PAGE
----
God's shining forth : a trinitarian theology of divine light
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This thesis seeks an orderly set of theological reflections on the declaration that “God is light” (1 Jn. 1:5). Such talk of divine light, this study argues, must begin with the doctrine of God, namely, with God’s light in se and his “shining forth” ad extra towards creatures in the darkness of sin and death. This work therefore follows a precise pathway in expounding this theme. Chapter 1 offers a brief survey of the historical and scriptural uses of the concept of light in order to fix its linguistic and conceptual boundaries. Chapter 2 seeks to reflect upon God’s light as the light of his own radiant triune identity, as well as offering a preliminary examination of God’s economic, covenantal shining forth to creatures. Chapter 3 gives a much more detailed rehearsal of this act of shining forth by an account of God’s light as manifest in the economy of his works with which he lovingly elects, reconciles, and illuminates creatures. Chapter 4 proposes that with the treatment of God’s shining forth there belongs a treatment of the light of the church called out of darkness, gathered into the “marvelous light” of God, and set to proclaiming the “excellencies” of God. Chapter 5 concludes this study by examining what bearing the reality of God’s shining forth as Father, Son, and Holy Spirit might have on the work and call of theology as an activity of the “illumined mind.”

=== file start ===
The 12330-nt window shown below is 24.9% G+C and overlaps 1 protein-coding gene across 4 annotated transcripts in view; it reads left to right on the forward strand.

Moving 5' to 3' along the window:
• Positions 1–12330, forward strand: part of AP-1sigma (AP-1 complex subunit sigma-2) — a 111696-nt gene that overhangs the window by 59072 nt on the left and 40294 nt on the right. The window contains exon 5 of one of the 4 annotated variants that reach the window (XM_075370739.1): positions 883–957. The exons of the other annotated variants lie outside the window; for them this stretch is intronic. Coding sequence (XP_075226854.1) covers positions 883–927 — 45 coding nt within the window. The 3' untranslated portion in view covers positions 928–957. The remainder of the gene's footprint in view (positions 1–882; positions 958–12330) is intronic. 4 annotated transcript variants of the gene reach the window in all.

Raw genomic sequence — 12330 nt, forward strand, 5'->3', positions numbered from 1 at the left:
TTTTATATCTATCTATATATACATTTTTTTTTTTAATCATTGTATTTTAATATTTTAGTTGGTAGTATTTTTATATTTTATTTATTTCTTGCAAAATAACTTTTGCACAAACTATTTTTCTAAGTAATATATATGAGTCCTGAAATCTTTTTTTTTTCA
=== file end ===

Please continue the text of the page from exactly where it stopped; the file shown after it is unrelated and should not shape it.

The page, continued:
Thesis, PhD Doctor of Philosophy
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